When Westerners think of dragons, we often think of vicious flying serpents who also guard a hoard of treasure–a mound of gold, silver, and jewels. Dragons are usually depicted as enormous, scaled beasts with long teeth who breathe fire, and who also hate humans. Unless, of course, humans have tamed them to the point where they can ride them.
Tolkien certainly tapped into the typical dragon narrative when he created Smaug in The Hobbit. Smaug is one of the most well-known dragons in contemporary literature. He lived deep in the Lonely Mountain where he slept and guarded his hoard of treasure.
In the distant past, Smaug learned about the riches and wealth that the dwarves had accumulated under the Lonely Mountain, so he laid waste to the surrounding countryside and all the people who lived there. The dwarves, who lived in the mountain, fled from this destruction and Smaug took possession of the hoard of gold and jewels, while also continuing to terrorize the country. That time was known as the Desolation of Smaug.
He remained under the Lonely Mountain for centuries…until Bilbo Baggins showed up. Bilbo Baggins, the hero from The Hobbit, was tasked with breaking into the dragon’s lair to steal the Arkenstone, a valuable gem that belonged to the dwarves.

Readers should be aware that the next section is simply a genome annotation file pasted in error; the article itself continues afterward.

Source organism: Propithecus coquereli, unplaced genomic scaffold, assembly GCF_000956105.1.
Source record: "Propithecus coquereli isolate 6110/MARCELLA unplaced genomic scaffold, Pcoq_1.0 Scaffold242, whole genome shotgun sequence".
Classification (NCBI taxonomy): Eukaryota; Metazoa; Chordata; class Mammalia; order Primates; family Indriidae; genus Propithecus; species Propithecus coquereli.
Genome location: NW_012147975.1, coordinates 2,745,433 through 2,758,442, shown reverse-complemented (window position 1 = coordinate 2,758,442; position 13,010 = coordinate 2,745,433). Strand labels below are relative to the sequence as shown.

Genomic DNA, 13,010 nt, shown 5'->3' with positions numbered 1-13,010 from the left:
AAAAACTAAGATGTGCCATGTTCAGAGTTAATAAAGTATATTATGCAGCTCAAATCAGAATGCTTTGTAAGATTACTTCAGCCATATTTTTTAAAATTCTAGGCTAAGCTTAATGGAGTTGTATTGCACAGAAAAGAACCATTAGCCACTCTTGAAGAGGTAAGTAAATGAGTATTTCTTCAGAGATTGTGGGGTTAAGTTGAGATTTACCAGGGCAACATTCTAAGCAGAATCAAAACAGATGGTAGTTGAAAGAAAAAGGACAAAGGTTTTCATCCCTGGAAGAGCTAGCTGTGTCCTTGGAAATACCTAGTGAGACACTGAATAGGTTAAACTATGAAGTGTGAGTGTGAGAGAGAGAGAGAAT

With the help of the One Ring, which rendered him invisible, Bilbo snuck into Smaug’s lair. Once there, the hobbit and dragon carried on a long conversation. They also exchanged names. Both the exchange of names and the talking were very important in Tolkien’s world as they were in the world of Norse stories. In a popular Norse tale, the dragon definitely liked to talk.
Sigurd the Dragon Slayer
One of the most famous stories from Norse legend is of Sigurd the Dragon Slayer. Sigurd is also one of the most famous heroes from Norse mythology.
In the tale, Sigurd seeks out the dragon Fafnir because he guards a huge hoard of gold and jewels. Like many Western dragons, Fafnir is a huge serpent with nearly impenetrable scales, and he blows poison from his mouth.
With the guidance of his mentor, the dwarf Regin, Sigurd finds the dragon, digs a trench and lays in wait for Fafnir to slither to his watering hole. When Fafnir emerges from his cave to get a drink, Sigurd stabs him from below with a fatal blow.
After this happens, Fafnir the dragon takes a long time to die! After the attack, Sigurd jumps out of the trench and faces the dragon. They have a long conversation while Fafnir dies, in which he asks Sigurd questions and also tells Sigurd about himself. At first, Fafnir tries to get Sigurd to tell him who he is and who his father is; Fafnir figures that any man brave enough to take him on would have to be nobly born. In the Norse world, your reputation was very important as was the reputation of your father.